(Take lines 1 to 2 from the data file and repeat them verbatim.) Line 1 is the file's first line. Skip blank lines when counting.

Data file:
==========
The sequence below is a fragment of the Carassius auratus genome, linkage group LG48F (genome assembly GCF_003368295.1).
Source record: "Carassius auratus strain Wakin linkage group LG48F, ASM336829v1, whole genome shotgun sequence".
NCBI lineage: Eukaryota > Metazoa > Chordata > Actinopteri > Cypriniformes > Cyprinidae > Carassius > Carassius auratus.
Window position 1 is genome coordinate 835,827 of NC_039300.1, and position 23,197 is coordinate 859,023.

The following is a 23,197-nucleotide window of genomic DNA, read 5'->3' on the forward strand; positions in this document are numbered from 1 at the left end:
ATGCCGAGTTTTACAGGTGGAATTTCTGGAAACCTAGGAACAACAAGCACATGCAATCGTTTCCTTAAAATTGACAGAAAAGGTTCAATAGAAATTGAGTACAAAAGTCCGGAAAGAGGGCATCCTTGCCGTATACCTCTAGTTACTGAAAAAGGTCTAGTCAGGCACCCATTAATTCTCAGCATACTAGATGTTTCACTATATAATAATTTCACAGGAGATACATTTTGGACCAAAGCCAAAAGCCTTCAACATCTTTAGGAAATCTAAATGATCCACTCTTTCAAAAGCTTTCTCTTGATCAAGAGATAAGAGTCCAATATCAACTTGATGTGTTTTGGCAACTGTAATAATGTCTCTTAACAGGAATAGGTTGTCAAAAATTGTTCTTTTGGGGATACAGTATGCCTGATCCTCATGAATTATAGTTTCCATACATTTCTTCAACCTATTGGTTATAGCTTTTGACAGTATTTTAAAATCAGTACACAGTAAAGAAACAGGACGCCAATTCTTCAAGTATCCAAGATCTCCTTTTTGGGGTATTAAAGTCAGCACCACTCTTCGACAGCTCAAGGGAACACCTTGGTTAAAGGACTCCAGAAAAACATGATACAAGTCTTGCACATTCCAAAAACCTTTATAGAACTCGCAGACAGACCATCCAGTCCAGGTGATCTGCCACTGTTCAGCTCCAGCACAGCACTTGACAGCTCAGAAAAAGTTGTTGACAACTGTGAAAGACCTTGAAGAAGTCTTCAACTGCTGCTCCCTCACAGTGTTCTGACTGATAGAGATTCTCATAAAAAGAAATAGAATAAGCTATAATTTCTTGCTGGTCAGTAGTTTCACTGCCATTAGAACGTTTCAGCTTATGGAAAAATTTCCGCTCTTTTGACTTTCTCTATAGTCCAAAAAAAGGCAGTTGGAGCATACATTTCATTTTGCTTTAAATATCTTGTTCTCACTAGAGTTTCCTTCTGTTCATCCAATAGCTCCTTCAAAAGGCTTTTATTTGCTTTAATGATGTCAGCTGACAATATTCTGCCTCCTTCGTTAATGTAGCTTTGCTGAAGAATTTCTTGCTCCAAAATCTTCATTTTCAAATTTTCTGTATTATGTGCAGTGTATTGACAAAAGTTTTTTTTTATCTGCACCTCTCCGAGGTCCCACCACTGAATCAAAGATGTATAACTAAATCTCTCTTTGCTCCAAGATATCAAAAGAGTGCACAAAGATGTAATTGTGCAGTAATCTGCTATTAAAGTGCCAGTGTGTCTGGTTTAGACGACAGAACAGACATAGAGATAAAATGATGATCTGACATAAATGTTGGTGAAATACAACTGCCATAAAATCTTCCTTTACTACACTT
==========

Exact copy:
The sequence below is a fragment of the Carassius auratus genome, linkage group LG48F (genome assembly GCF_003368295.1).
Source record: "Carassius auratus strain Wakin linkage group LG48F, ASM336829v1, whole genome shotgun sequence".